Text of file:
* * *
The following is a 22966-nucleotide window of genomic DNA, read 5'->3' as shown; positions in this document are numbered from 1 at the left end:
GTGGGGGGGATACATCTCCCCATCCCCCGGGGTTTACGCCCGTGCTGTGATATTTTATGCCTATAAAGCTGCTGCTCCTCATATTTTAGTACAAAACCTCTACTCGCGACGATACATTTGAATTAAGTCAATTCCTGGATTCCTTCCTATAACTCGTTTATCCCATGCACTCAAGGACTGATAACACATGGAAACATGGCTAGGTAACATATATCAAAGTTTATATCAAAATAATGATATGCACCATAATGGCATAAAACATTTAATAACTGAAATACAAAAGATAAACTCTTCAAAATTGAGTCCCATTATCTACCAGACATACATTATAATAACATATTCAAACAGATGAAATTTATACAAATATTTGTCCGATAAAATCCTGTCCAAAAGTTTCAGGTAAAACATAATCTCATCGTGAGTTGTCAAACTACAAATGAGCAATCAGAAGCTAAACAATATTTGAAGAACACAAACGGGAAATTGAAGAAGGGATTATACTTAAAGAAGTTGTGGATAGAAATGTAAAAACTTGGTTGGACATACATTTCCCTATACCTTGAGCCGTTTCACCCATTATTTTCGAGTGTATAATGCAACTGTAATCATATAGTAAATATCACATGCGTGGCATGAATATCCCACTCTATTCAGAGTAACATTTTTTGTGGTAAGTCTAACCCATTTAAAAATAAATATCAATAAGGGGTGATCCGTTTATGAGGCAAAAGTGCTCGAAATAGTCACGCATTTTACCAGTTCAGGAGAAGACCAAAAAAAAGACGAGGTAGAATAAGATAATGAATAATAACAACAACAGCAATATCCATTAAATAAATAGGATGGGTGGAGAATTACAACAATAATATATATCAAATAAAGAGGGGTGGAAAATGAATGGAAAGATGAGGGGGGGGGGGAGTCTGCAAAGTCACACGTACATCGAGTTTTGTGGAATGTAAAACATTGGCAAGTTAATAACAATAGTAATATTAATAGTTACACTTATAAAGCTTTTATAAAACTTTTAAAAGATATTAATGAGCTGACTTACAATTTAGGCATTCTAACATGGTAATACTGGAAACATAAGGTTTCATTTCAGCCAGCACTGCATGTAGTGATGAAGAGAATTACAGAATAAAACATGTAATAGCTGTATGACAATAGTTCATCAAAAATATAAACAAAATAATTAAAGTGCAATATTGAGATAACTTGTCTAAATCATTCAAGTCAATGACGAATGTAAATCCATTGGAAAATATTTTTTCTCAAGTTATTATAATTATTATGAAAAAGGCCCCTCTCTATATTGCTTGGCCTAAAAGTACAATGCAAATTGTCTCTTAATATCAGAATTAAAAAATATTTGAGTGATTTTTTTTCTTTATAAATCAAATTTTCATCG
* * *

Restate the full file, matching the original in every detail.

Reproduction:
The following is a 22966-nucleotide window of genomic DNA, read 5'->3' as shown; positions in this document are numbered from 1 at the left end:
GTGGGGGGGATACATCTCCCCATCCCCCGGGGTTTACGCCCGTGCTGTGATATTTTATGCCTATAAAGCTGCTGCTCCTCATATTTTAGTACAAAACCTCTACTCGCGACGATACATTTGAATTAAGTCAATTCCTGGATTCCTTCCTATAACTCGTTTATCCCATGCACTCAAGGACTGATAACACATGGAAACATGGCTAGGTAACATATATCAAAGTTTATATCAAAATAATGATATGCACCATAATGGCATAAAACATTTAATAACTGAAATACAAAAGATAAACTCTTCAAAATTGAGTCCCATTATCTACCAGACATACATTATAATAACATATTCAAACAGATGAAATTTATACAAATATTTGTCCGATAAAATCCTGTCCAAAAGTTTCAGGTAAAACATAATCTCATCGTGAGTTGTCAAACTACAAATGAGCAATCAGAAGCTAAACAATATTTGAAGAACACAAACGGGAAATTGAAGAAGGGATTATACTTAAAGAAGTTGTGGATAGAAATGTAAAAACTTGGTTGGACATACATTTCCCTATACCTTGAGCCGTTTCACCCATTATTTTCGAGTGTATAATGCAACTGTAATCATATAGTAAATATCACATGCGTGGCATGAATATCCCACTCTATTCAGAGTAACATTTTTTGTGGTAAGTCTAACCCATTTAAAAATAAATATCAATAAGGGGTGATCCGTTTATGAGGCAAAAGTGCTCGAAATAGTCACGCATTTTACCAGTTCAGGAGAAGACCAAAAAAAAGACGAGGTAGAATAAGATAATGAATAATAACAACAACAGCAATATCCATTAAATAAATAGGATGGGTGGAGAATTACAACAATAATATATATCAAATAAAGAGGGGTGGAAAATGAATGGAAAGATGAGGGGGGGGGGGAGTCTGCAAAGTCACACGTACATCGAGTTTTGTGGAATGTAAAACATTGGCAAGTTAATAACAATAGTAATATTAATAGTTACACTTATAAAGCTTTTATAAAACTTTTAAAAGATATTAATGAGCTGACTTACAATTTAGGCATTCTAACATGGTAATACTGGAAACATAAGGTTTCATTTCAGCCAGCACTGCATGTAGTGATGAAGAGAATTACAGAATAAAACATGTAATAGCTGTATGACAATAGTTCATCAAAAATATAAACAAAATAATTAAAGTGCAATATTGAGATAACTTGTCTAAATCATTCAAGTCAATGACGAATGTAAATCCATTGGAAAATATTTTTTCTCAAGTTATTATAATTATTATGAAAAAGGCCCCTCTCTATATTGCTTGGCCTAAAAGTACAATGCAAATTGTCTCTTAATATCAGAATTAAAAAATATTTGAGTGATTTTTTTTCTTTATAAATCAAATTTTCATCG